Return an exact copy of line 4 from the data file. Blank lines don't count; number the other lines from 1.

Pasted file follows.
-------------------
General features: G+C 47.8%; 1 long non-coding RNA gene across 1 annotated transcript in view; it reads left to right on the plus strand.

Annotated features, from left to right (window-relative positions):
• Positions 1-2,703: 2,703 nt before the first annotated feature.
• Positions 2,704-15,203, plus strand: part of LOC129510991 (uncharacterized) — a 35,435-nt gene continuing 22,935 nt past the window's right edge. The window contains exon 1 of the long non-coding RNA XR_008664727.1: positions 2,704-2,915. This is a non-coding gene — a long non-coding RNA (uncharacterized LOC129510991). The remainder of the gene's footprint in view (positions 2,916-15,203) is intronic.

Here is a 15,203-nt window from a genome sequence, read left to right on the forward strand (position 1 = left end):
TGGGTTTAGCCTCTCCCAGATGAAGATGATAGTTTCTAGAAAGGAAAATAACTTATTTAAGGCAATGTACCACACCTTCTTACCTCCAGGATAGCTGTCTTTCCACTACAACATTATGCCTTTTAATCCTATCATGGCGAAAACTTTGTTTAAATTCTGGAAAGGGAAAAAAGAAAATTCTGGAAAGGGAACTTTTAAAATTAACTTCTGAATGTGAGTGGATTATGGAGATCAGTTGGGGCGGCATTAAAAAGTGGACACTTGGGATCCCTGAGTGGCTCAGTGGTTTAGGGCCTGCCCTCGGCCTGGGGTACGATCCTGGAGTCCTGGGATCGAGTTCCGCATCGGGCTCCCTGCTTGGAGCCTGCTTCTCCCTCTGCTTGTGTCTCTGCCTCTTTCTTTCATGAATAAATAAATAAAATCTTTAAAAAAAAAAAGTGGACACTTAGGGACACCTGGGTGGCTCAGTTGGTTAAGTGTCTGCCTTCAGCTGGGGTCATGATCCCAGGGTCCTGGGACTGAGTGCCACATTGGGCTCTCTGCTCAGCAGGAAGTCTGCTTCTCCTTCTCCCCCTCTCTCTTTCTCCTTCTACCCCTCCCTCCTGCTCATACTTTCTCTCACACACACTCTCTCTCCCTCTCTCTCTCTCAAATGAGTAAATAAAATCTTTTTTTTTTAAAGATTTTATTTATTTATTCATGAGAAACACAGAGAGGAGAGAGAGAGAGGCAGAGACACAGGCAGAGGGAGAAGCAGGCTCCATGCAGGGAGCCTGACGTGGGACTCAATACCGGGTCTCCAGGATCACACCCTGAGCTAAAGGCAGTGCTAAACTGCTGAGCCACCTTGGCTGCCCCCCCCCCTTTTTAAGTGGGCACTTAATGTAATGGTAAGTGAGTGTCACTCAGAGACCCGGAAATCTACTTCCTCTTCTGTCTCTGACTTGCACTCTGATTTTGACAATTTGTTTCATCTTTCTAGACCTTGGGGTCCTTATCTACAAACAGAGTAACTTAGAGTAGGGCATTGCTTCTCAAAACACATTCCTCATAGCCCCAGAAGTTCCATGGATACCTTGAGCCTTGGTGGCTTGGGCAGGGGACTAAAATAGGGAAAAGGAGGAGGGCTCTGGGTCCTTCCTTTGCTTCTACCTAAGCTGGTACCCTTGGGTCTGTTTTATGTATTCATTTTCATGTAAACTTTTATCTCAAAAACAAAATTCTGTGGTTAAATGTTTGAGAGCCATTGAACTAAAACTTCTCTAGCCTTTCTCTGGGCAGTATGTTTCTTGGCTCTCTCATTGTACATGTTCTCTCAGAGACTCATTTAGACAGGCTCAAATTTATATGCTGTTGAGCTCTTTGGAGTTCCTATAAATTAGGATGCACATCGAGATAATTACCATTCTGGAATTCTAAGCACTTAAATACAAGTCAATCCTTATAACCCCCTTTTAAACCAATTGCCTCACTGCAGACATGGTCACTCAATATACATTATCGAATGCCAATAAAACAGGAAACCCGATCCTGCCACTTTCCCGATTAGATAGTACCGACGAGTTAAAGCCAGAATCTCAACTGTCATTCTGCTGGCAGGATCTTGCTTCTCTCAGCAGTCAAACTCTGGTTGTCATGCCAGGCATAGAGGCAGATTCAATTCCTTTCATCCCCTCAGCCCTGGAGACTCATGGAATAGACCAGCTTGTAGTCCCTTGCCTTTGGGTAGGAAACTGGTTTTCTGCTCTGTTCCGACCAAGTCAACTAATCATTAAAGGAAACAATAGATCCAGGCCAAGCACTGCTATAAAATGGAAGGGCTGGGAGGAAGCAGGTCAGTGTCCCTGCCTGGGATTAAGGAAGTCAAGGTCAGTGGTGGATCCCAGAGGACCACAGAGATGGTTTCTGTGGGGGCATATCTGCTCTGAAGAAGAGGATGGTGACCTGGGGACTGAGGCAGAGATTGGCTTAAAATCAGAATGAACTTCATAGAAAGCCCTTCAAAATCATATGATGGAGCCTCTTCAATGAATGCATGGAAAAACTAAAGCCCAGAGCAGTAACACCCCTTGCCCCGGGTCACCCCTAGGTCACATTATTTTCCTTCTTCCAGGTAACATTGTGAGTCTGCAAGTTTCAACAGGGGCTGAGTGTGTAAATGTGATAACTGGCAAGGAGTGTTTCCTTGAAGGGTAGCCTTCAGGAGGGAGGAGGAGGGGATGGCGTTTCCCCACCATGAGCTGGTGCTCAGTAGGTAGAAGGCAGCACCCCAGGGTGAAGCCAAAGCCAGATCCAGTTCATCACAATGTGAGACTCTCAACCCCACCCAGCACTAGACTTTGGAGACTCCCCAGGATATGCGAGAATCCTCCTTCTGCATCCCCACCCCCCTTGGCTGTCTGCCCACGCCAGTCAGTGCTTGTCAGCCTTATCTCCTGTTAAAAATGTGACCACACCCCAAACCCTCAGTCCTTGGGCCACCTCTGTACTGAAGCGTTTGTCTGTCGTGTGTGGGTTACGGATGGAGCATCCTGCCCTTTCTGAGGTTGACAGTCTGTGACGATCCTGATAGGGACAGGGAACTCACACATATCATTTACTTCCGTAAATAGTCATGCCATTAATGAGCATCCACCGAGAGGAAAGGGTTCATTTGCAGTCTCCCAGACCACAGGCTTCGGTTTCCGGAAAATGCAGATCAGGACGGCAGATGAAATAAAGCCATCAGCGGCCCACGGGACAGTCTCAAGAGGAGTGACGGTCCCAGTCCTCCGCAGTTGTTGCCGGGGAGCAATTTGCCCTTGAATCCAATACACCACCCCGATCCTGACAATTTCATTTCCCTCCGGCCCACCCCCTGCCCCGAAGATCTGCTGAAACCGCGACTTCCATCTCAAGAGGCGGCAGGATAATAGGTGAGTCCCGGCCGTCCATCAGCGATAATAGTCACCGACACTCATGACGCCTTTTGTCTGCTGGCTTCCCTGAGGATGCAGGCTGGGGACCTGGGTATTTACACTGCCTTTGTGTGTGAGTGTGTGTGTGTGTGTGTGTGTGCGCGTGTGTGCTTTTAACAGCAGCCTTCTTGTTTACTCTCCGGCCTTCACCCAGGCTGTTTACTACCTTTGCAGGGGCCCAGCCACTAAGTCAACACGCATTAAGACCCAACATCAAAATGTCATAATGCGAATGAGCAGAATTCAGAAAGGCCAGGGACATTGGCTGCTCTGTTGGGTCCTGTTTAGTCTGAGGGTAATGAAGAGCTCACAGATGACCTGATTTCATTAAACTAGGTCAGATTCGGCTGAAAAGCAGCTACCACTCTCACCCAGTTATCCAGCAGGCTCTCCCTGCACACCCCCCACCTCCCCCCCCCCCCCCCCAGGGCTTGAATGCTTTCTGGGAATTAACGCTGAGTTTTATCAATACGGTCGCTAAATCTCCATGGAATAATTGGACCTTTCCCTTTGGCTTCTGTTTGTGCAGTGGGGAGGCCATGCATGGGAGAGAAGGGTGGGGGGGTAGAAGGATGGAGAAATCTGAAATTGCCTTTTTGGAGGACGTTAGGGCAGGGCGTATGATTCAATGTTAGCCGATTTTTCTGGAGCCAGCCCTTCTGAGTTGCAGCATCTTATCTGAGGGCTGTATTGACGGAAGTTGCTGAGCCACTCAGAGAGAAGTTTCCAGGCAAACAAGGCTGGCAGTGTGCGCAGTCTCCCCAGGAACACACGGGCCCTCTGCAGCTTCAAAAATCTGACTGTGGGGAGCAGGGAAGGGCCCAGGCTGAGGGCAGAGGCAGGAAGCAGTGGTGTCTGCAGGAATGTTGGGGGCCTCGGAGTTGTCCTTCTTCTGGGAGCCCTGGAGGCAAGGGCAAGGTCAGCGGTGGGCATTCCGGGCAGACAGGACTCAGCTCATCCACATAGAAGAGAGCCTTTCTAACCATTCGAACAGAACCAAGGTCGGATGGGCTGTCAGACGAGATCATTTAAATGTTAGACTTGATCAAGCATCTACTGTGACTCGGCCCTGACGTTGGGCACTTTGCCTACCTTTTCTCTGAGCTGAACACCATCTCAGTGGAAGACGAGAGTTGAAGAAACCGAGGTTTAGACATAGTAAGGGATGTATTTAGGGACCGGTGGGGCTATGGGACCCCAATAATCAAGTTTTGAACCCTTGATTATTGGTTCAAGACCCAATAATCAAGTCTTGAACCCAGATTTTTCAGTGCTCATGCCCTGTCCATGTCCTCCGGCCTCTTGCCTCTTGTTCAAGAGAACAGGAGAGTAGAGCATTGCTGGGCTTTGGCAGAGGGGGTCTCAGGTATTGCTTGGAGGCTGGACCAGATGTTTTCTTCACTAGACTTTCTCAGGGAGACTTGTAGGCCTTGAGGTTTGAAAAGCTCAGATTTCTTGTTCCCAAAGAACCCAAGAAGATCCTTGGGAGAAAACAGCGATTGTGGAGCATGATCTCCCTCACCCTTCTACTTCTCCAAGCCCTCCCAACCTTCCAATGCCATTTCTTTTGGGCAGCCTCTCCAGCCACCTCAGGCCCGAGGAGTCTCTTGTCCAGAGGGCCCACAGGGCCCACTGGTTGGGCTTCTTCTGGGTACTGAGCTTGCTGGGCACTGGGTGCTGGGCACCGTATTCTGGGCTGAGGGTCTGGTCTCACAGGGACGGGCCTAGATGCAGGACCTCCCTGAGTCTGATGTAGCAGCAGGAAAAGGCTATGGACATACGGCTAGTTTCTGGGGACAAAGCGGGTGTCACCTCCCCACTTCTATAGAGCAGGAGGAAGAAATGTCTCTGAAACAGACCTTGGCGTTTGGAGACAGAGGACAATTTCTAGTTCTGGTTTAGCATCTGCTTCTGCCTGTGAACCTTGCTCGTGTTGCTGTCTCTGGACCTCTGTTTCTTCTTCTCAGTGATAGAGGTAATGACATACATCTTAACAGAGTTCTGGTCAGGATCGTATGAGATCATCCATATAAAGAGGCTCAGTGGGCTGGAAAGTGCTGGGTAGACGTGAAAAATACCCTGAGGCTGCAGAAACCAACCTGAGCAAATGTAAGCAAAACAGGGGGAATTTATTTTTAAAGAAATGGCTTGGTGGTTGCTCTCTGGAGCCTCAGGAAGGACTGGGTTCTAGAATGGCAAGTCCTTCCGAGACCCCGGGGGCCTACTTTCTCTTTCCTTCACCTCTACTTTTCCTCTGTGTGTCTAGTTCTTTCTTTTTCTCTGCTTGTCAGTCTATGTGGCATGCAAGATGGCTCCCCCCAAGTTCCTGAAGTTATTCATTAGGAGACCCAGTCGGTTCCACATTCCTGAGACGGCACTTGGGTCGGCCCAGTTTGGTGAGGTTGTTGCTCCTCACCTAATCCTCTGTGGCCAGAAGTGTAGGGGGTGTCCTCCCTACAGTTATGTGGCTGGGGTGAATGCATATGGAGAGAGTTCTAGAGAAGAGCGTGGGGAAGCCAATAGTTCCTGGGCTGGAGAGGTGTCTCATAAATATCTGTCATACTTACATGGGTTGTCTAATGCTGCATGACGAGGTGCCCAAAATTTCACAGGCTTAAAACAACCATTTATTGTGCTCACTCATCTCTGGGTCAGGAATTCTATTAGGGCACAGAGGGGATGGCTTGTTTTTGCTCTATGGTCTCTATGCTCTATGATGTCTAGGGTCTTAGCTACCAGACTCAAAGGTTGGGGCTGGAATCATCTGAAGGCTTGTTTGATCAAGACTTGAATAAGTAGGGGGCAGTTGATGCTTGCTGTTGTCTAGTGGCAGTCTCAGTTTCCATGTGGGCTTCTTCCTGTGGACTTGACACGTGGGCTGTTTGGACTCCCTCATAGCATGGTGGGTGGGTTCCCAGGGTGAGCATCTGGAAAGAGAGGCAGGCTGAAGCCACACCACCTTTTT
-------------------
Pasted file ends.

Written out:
• Positions 2,704-15,203, plus strand: part of LOC129510991 (uncharacterized) — a 35,435-nt gene continuing 22,935 nt past the window's right edge. The window contains exon 1 of the long non-coding RNA XR_008664727.1: positions 2,704-2,915. This is a non-coding gene — a long non-coding RNA (uncharacterized LOC129510991). The remainder of the gene's footprint in view (positions 2,916-15,203) is intronic.